How soccer is changing summer movies -- The World Cup means no big premieres in June

By Joshua Rich
June 09, 2006 at 04:00 AM EDT

The kickoff of soccer’s World Cup in Germany reminds us of the sport’s many different names. In England they call it football. Mexicans say fútbol. And in Hollywood it’s known as trouble.

You don’t need to speak a certain Central European language to know why. For the next month, while we’re riding along with Cars and flipping on Adam Sandler’s Click, everyone else on the planet will be focused on die Weltmeisterschaft. (It’s expected to draw a cumulative 32.5 billion TV viewers. Picture a Super Bowl almost every day for four weeks — and then multiply that by a gazillion.) ”The World Cup has a great impact on box office,” says Fox International’s Joe Ortiz. ”People tend to stay away [from theaters] in droves to watch these games.”

Are film execs crazy to be worrying about a sport that matters to few Americans over the age of 12? No way. More than ever, movies are a global business. Major films like X-Men: The Last Stand are commonly released ”day-and-date,” meaning they get a simultaneous worldwide rollout. Studios greenlight movies like Miami Vice with an eye on the overseas windfall they promise. And international receipts can save flicks like Mission: Impossible III (which has earned a disappointing $122.7 million here, but $192.9 million elsewhere) and juice smashes like The Da Vinci Code (70 percent of its $582.7 million global take has come from foreign markets). ”Given the costs of making a film today, very few event pictures could be made for the domestic box office alone,” says Jeff Blake of Sony Pictures. ”You have to have a worldwide plan.”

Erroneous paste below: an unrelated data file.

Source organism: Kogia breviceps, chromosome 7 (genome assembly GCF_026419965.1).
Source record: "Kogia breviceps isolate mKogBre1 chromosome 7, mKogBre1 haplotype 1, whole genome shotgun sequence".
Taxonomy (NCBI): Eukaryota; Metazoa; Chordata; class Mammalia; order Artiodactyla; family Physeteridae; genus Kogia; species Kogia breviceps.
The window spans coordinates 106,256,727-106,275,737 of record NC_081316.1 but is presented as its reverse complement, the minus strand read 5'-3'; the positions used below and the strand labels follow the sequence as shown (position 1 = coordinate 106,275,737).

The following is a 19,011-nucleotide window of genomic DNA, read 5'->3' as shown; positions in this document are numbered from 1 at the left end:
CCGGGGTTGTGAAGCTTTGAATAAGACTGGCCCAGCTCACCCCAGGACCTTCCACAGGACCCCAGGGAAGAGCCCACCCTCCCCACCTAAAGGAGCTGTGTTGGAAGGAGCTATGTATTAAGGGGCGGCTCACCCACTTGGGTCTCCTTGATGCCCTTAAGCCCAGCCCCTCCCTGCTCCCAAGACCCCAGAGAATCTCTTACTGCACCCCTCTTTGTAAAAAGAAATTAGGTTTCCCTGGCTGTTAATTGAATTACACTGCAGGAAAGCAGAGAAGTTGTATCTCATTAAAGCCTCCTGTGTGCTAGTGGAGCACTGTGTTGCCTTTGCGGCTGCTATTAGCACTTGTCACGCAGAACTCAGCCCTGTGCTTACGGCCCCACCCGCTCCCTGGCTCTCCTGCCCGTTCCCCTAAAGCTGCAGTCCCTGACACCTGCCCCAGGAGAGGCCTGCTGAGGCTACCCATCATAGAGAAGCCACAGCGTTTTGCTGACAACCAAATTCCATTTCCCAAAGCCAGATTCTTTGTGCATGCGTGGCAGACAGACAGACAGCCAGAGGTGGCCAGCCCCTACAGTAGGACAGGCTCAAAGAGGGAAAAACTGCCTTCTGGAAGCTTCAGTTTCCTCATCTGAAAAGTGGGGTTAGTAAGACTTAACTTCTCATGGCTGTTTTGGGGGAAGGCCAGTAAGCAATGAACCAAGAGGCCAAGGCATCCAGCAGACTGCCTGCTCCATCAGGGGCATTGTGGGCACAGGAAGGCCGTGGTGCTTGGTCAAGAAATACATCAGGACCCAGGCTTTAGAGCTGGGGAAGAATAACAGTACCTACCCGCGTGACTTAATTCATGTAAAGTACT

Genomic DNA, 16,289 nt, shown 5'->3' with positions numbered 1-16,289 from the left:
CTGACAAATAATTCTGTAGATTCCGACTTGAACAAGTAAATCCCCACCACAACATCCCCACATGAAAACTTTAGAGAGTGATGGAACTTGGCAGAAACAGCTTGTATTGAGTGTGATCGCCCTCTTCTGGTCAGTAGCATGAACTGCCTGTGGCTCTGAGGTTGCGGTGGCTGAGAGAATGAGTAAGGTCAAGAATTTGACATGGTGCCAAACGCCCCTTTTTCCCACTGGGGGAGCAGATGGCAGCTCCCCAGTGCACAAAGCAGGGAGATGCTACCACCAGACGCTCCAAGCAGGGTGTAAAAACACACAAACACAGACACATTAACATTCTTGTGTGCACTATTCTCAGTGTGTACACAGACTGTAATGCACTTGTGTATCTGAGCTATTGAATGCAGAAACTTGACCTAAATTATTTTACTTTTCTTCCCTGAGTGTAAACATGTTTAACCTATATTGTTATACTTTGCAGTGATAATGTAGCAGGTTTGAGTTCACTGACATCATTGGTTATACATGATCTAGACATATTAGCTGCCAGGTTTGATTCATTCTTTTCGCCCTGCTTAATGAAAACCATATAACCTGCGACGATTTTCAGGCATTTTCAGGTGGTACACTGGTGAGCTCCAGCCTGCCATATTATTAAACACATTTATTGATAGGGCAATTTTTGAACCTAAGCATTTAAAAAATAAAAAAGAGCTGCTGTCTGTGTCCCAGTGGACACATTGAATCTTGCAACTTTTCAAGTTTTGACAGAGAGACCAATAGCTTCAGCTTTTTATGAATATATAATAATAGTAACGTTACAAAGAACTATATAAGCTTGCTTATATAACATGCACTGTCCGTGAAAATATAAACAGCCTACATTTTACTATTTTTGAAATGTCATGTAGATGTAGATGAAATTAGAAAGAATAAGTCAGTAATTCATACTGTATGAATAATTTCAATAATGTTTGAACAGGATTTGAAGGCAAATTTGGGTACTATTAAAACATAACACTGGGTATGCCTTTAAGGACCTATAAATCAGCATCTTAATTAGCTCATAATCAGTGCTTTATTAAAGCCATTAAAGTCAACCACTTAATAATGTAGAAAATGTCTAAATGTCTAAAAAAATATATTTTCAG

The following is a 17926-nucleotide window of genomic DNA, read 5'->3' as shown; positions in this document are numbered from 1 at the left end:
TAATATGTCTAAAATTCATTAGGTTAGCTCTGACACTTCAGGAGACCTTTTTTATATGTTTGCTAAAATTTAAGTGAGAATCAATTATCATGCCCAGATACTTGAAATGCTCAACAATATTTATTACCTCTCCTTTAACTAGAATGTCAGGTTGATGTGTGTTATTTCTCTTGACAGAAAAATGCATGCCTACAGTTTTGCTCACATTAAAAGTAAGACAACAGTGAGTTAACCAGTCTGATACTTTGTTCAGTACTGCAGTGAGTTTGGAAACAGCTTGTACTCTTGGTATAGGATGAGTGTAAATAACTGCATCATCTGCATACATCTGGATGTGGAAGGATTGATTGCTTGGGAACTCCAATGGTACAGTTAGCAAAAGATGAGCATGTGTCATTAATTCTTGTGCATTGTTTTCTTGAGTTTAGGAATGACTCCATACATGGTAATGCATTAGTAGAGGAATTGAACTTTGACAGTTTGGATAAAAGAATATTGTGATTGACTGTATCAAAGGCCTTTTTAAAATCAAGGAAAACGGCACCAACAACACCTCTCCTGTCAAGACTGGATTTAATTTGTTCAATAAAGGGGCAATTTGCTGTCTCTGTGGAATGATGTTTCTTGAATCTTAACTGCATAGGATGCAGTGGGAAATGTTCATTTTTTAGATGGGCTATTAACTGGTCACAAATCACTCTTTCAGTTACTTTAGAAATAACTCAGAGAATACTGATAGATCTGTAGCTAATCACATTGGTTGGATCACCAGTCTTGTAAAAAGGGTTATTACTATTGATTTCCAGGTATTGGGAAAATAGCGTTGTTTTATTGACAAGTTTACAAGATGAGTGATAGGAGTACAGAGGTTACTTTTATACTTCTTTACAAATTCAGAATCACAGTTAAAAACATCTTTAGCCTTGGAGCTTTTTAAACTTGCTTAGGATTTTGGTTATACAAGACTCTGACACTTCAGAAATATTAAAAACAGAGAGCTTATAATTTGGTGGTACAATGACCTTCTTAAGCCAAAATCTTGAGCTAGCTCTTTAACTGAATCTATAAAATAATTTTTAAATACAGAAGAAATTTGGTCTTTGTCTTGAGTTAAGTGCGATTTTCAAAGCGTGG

Sure enough, Hollywood readied itself for a business slowdown long ago, flooding May with big releases to avoid the World Cup juggernaut. ”Certainly it’s something that we have backed off of,” says Universal Pictures’ David Kosse. That’s why June is relatively free of tentpole pictures: Comedies like Nacho Libre and American-centric stories like The Devil Wears Prada — which have less blockbuster potential offshore — pack the slate. And the next big shows with global ambitions, Superman Returns and Pirates of the Caribbean: Dead Man’s Chest, will score most of their euros and yen and pesos only when la Coppa del Mondo is done. At least, that’s their gooooooaaaallll!